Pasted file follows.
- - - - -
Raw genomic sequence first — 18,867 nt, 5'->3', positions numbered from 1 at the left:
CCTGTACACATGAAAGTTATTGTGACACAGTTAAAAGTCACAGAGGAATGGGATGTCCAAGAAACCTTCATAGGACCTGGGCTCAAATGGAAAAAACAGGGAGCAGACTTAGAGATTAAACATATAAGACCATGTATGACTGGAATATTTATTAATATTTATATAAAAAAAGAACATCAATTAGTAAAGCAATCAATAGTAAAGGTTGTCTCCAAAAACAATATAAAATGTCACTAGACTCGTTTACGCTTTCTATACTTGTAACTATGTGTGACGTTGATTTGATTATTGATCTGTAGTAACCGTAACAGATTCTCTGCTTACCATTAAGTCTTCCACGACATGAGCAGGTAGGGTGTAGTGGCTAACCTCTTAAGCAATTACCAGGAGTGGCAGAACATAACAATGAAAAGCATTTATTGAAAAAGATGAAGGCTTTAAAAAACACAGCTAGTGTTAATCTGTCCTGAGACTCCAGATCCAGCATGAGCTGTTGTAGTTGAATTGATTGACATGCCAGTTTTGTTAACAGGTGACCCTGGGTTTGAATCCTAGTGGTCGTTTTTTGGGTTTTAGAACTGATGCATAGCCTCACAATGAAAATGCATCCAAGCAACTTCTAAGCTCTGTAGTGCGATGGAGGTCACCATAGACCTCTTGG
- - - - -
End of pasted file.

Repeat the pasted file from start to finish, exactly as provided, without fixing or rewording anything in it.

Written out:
Raw genomic sequence first — 18,867 nt, 5'->3', positions numbered from 1 at the left:
CCTGTACACATGAAAGTTATTGTGACACAGTTAAAAGTCACAGAGGAATGGGATGTCCAAGAAACCTTCATAGGACCTGGGCTCAAATGGAAAAAACAGGGAGCAGACTTAGAGATTAAACATATAAGACCATGTATGACTGGAATATTTATTAATATTTATATAAAAAAAGAACATCAATTAGTAAAGCAATCAATAGTAAAGGTTGTCTCCAAAAACAATATAAAATGTCACTAGACTCGTTTACGCTTTCTATACTTGTAACTATGTGTGACGTTGATTTGATTATTGATCTGTAGTAACCGTAACAGATTCTCTGCTTACCATTAAGTCTTCCACGACATGAGCAGGTAGGGTGTAGTGGCTAACCTCTTAAGCAATTACCAGGAGTGGCAGAACATAACAATGAAAAGCATTTATTGAAAAAGATGAAGGCTTTAAAAAACACAGCTAGTGTTAATCTGTCCTGAGACTCCAGATCCAGCATGAGCTGTTGTAGTTGAATTGATTGACATGCCAGTTTTGTTAACAGGTGACCCTGGGTTTGAATCCTAGTGGTCGTTTTTTGGGTTTTAGAACTGATGCATAGCCTCACAATGAAAATGCATCCAAGCAACTTCTAAGCTCTGTAGTGCGATGGAGGTCACCATAGACCTCTTGG